NYS COMMON CORE MATHEMATICS CURRICULUM Lesson 27 M1 ALGEBRA I Lesson 27: Recursive Challenge Problem—The Double and Add 5 Game The double and add 5 game is loosely related to the Collatz conjecture—an unsolved conjecture in mathematics named after Lothar Collatz, who first proposed the problem in 1937. The conjecture includes a recurrence relation, triple and add 1, as part of the problem statement. It is a worthwhile activity for you to read about the conjecture online. Classwork Example Recall Exercise 3 from the previous lesson: Using a generic initial value, 0 , and the recurrence relation, +1 = 2 + 5, for ≥ 0, find a formula for 1 , 2 , 3 , 4 in terms of 0 . Mathematical Modeling Exercise/Exercise 1 Using one of the four formulas from Example 1, write an inequality that, if solved for 0 , will lead to finding the smallest starting whole number for the double and add 5 game that produces a result of 1,000 or greater in 3 rounds or fewer. Lesson 27: Recursive Challenge Problem—The Double and Add 5 Game This work is derived from Eureka Math ™ and licensed by Great Minds. ©2015 Great Minds. eureka-math.org This file derived from ALG I-M1-TE-1.3.0-07.2015 S.142 This work is licensed under a Creative Commons Attribution-NonCommercial-ShareAlike 3.0 Unported License. NYS COMMON CORE MATHEMATICS CURRICULUM Lesson 27 M1 ALGEBRA I Exercise 2 Solve the inequality derived in Exercise 1. Interpret your answer, and validate that it is the solution to the problem. That is, show that the whole number you found results in 1,000 or greater in three rounds, but the previous whole number takes four rounds to reach 1,000. Exercise 3 Find the smallest starting whole number for the double and add 5 game that produces a result of 1,000,000 or greater in four rounds or fewer. Lesson 27: Recursive Challenge Problem—The Double and Add 5 Game This work is derived from Eureka Math ™ and licensed by Great Minds. ©2015 Great Minds. eureka-math.org This file derived from ALG I-M1-TE-1.3.0-07.2015 S.143 This work is licensed under a Creative Commons Attribution-NonCommercial-ShareAlike 3.0 Unported License. Lesson 27 NYS COMMON CORE MATHEMATICS CURRICULUM M1 ALGEBRA I Lesson Summary The formula, = 2 (0 + 5) − 5, describes the th term of the double and add 5 game in terms of the starting number 0 and . Use this formula to find the smallest starting whole number for the double and add 5 game that produces a result of 10,000,000 or greater in 15 rounds or fewer. Problem Set 1. 2. 3. Your older sibling came home from college for the weekend and showed you the following sequences (from her homework) that she claimed were generated from initial values and recurrence relations. For each sequence, find an initial value and recurrence relation that describes the sequence. (Your sister showed you an answer to the first problem.) a. (0, 2, 4, 6, 8, 10, 12, 14, 16, … ) b. (1, 3, 5, 7, 9, 11, 13, 15, 17, … . ) c. (14, 16, 18, 20, 22, 24, 26, … ) d. (14, 21, 28, 35, 42, 49, … ) e. (14, 7, 0, −7, −14, −21, −28, −35, … ) f. (2, 4, 8, 16, 32, 64, 128, … ) g. (3, 6, 12, 24, 48, 96, … ) h. (1, 3, 9, 27, 81, 243, … ) i. (9, 27, 81, 243, … ) Answer the following questions about the recursive sequence generated by initial value, 1 = 4, and recurrence relation, +1 = 4 for ≥ 1. a. Find a formula for 1 , 2 , 3 , 4 , 5 in terms of powers of 4. b. Your friend, Carl, says that he can describe the th term of the sequence using the formula, = 4 . Is Carl correct? Write one or two sentences using the recurrence relation to explain why or why not. The formula, = 2 (0 + 5) − 5, describes the th term of the double and add 5 game in terms of the starting number 0 and . Verify that it does describe the th term by filling out the tables below for parts (b) through (e). (The first table is done for you.) a. Table for 0 = 1 1 2 3 4 Lesson 27: ( + ) − 21 ∙ 6 − 5 = 7 22 ∙ 6 − 5 = 19 23 ∙ 6 − 5 = 43 24 ∙ 6 − 5 = 91 Recursive Challenge Problem—The Double and Add 5 Game This work is derived from Eureka Math ™ and licensed by Great Minds. ©2015 Great Minds. eureka-math.org This file derived from ALG I-M1-TE-1.3.0-07.2015 S.144 This work is licensed under a Creative Commons Attribution-NonCommercial-ShareAlike 3.0 Unported License. Lesson 27 NYS COMMON CORE MATHEMATICS CURRICULUM M1 ALGEBRA I b. c. d. e. 4. 5. Table for 0 = 8 1 2 3 4 ( + ) − _______________ _______________ _______________ _______________ 2 3 ( + ) − _______________ _______________ Table for 0 = 9 Table for 0 = 120 3 4 ( + ) − _______________ _______________ 2 3 ( + ) − _______________ _______________ Table for 0 = 121 Bilbo Baggins stated to Samwise Gamgee, “Today, Sam, I will give you $1. Every day thereafter for the next 14 days, I will take the previous day’s amount, double it and add $5, and give that new amount to you for that day.” a. How much did Bilbo give Sam on day 15? (Hint: You don’t have to compute each term.) b. Did Bilbo give Sam more than $350,000 altogether? The formula, = 2−1 (0 + 5) − 5, describes the th term of the double and add 5 game in terms of the starting number 0 and . Use this formula to find the smallest starting whole number for the double and add 5 game that produces a result of 10,000,000 or greater in 15 rounds or fewer. Lesson 27: Recursive Challenge Problem—The Double and Add 5 Game This work is derived from Eureka Math ™ and licensed by Great Minds. ©2015 Great Minds. eureka-math.org This file derived from ALG I-M1-TE-1.3.0-07.2015 S.145 This work is licensed under a Creative Commons Attribution-NonCommercial-ShareAlike 3.0 Unported License.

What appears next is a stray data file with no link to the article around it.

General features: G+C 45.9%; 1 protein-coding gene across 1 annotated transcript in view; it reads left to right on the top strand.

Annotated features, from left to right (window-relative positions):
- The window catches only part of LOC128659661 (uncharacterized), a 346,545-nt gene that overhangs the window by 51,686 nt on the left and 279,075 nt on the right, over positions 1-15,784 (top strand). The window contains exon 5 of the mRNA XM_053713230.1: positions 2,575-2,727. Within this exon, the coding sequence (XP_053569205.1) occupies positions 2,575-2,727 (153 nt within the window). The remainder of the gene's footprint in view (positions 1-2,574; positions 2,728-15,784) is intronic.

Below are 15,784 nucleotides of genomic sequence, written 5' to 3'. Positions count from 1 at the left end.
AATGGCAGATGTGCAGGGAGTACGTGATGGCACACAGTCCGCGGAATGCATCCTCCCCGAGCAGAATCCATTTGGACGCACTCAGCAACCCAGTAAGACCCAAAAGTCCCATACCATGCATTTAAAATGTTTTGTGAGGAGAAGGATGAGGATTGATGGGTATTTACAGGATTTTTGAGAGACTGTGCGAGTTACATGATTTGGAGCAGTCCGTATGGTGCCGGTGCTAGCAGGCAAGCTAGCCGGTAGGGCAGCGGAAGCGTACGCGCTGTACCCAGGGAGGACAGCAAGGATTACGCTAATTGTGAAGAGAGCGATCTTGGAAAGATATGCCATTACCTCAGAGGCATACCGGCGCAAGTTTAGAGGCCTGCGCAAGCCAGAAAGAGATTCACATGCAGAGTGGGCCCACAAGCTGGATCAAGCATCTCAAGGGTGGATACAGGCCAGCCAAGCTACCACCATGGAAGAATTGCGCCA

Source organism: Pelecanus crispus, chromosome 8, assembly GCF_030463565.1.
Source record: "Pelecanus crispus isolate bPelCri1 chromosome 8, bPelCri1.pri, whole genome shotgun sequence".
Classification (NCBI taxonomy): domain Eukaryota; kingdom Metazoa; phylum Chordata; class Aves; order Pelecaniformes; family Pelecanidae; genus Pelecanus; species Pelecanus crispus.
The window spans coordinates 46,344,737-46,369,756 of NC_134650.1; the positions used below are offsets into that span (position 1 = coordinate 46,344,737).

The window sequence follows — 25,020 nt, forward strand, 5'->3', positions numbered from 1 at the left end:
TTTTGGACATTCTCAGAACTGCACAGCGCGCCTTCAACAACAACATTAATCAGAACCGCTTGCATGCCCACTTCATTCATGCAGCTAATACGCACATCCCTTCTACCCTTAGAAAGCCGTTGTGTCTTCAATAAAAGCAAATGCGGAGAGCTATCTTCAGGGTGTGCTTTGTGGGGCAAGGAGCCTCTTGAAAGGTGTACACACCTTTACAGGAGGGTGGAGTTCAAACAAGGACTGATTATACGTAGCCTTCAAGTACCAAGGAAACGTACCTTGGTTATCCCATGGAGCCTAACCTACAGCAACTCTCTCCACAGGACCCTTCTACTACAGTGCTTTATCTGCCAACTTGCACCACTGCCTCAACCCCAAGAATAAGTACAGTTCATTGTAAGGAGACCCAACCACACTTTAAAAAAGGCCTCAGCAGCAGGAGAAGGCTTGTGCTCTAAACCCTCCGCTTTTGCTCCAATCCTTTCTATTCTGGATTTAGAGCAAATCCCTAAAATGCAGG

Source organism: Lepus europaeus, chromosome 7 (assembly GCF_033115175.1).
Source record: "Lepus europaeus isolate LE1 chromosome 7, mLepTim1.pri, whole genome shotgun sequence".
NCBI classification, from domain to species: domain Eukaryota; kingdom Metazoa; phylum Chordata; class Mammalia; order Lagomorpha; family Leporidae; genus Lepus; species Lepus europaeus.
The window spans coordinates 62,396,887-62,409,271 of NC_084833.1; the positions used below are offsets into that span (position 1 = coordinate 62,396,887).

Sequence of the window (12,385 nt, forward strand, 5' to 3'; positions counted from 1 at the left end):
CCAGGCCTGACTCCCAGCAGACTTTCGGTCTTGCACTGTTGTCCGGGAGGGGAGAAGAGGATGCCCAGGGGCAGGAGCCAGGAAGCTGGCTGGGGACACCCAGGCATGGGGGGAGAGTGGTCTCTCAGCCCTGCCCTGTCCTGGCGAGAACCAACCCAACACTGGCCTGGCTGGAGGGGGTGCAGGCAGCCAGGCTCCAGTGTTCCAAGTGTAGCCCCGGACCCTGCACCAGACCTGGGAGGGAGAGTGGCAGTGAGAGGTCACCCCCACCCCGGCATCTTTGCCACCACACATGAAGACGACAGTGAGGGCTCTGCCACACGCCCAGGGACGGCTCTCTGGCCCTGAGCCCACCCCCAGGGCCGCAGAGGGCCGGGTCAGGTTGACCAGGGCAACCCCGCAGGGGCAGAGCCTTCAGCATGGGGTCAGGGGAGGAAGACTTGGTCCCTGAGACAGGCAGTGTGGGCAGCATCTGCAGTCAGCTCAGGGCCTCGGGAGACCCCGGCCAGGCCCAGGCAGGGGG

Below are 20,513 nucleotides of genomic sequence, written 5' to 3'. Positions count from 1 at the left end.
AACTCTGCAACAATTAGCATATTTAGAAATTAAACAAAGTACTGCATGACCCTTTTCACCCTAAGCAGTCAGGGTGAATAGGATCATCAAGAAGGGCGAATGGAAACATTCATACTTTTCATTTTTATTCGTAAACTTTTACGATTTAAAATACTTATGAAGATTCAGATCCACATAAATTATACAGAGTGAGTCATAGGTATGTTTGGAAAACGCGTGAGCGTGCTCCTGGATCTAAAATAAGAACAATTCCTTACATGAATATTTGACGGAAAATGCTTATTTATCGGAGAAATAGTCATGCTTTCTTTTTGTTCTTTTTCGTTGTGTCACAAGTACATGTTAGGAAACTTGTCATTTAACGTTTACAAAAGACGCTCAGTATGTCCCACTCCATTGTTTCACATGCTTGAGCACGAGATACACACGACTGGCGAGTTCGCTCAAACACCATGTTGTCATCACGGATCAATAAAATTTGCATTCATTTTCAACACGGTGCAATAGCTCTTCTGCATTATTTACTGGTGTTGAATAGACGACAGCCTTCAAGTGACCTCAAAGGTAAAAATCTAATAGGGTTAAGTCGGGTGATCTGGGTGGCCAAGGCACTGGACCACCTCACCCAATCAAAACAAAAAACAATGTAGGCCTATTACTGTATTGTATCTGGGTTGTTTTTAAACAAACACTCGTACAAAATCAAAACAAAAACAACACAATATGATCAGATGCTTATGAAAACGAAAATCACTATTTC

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# Algebra I Module 1, Topic D, Lesson 27: Student Version